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1.  Time-dependent improvement in functional outcome following Oxford medial unicompartmental knee arthroplasty 
Acta Orthopaedica  2012;83(1):46-52.
Background and purpose
10-year survival rates after unicompartmental knee replacement (UKR) have been up to 97% in single-center studies, but they have been as low as 80% in studies from arthroplasty registers. Few studies have evaluated short-term functional outcome and its improvement with time. We determined the time course of functional outcome as evaluated by the knee injury and osteoarthritis outcome score (KOOS) over the first 2 years after Oxford medial UKR.
Patients and methods
In a prospective multicenter study, we included 99 unselected knees (96 patients, mean age 65 (51–80) years, 57 women) operated with Oxford medial UKR at 3 hospitals in the southeast of Norway between November 2003 and October 2006. Data were collected by independent investigators preoperatively and at 6 weeks, 3 months, 6 months, 1 year, and 2 years postoperatively. KOOS and range of motion (ROM) were determined at all follow-ups.
Results
Mean KOOS values for pain and activities of daily living were improved already after 6 weeks, and increased between each time point up to 2 years postoperatively. However, no statistically significant improvements were seen after 6 months. Mean active and passive ROM gradually improved up to 2 years after UKR, and were then better than before surgery.
Interpretation
Most of the expected improvements in pain and function after UKR are achieved within 6 months of surgery. Only minimal improvement can be expected beyond this time.
doi:10.3109/17453674.2011.652890
PMCID: PMC3278657  PMID: 22248171
2.  Time-dependent improvement in functional outcome following LCS rotating platform knee replacement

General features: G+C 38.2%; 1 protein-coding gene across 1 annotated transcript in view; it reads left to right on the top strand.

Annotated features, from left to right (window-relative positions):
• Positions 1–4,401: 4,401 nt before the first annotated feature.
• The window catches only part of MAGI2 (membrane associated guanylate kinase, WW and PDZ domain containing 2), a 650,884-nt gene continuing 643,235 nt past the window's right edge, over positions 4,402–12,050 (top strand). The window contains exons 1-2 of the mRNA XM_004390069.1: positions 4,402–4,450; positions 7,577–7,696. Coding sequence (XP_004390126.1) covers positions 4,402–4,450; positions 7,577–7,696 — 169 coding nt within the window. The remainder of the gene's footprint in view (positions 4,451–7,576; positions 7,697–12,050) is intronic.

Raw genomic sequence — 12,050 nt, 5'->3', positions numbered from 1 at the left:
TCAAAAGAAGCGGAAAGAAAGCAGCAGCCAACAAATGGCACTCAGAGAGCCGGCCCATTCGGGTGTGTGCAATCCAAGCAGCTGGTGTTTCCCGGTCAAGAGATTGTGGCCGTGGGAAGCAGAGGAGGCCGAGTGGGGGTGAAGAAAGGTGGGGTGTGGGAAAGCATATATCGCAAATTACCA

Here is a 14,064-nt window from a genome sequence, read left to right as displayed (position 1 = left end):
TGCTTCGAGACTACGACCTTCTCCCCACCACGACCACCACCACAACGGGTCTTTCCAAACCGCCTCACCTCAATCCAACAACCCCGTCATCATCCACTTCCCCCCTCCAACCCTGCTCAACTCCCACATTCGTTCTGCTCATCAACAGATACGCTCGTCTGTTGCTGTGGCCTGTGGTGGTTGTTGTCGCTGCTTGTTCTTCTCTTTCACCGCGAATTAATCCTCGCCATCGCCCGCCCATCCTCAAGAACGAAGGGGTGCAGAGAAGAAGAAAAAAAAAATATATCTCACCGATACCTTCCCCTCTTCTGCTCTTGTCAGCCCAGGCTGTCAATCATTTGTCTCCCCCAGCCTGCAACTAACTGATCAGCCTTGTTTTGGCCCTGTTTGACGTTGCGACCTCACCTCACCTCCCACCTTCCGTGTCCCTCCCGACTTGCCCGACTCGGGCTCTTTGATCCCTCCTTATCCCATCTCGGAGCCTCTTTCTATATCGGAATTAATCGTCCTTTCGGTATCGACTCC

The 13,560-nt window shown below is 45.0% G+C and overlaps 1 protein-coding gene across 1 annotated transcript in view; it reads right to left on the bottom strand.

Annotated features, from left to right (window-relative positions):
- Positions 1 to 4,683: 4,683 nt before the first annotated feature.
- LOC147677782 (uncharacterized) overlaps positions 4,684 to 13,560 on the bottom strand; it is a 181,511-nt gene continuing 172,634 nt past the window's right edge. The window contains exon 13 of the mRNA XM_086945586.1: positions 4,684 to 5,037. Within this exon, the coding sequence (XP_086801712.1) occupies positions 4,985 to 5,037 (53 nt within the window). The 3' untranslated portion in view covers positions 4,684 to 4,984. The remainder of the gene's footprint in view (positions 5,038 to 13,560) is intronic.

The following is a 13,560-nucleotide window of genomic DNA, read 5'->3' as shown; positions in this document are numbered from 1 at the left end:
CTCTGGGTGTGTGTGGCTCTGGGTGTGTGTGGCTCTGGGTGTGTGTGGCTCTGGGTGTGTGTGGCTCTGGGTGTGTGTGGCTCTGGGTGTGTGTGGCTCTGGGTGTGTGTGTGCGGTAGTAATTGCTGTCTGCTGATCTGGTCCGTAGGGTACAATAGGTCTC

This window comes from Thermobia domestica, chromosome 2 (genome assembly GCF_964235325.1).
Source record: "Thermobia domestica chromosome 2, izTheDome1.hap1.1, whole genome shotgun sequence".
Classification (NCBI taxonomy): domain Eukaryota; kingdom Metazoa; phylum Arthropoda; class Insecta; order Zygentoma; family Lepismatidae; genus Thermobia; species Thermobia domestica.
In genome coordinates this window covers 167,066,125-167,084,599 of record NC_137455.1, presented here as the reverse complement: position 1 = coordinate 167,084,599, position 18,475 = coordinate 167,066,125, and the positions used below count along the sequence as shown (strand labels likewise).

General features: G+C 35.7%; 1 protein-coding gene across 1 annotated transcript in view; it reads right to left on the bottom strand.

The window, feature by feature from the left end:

Acta Orthopaedica  2010;81(6):727-732.
Background and purpose
Long-term follow-up studies after total knee replacement (TKR) using an LCS rotating platform have shown survival rates of up to 97%. Few studies have evaluated short-term functional outcome and its improvement over time. We determined the time course of functional outcome as evaluated by the knee injury and osteoarthritis outcome score (KOOS) over the first 4 years after TKR using the LCS mobile bearing.
Patients and methods
50 unselected patients (mean age 70 (40–85) years, 33 women) with osteoarthritis in one knee underwent TKR with an LCS mobile bearing. Data were collected by an independent investigator preoperatively and at 6 weeks, 3 months, 6 months, 1 year, 2 years and 4 years postoperatively. KOOS, a self-assessment function score validated for this purpose, and range of motion (ROM) were determined at all follow-ups.
Results
The mean KOOS pain score increased from 43 before surgery to 66 at 6 weeks and 88 at 2 years. It was 84 at 4 years. The mean KOOS activities of daily living score (ADL) increased from 49 before surgery to 73 at 6 weeks, then gradually to 90 at 2 years. It decreased to 79 at 4 years. Mean passive ROM was 112° before surgery, 78° at departure from hospital, and then gradually increased to 116° at 2 years and 113° at 4 years.
Interpretation
Recovery after TKR is time-dependent. Most of the expected improvement in pain and function is achieved at 6 months postoperatively, but some further improvement can be expected up to 2 years postoperatively. ROM will also gradually improve up to 2 years after TKR, and reach the same level as before surgery.
doi:10.3109/17453674.2010.533929
PMCID: PMC3216084  PMID: 21067429
3.  6-year follow-up of 84 patients with cartilage defects in the knee 
Acta Orthopaedica  2010;81(5):611-618.
Background and purpose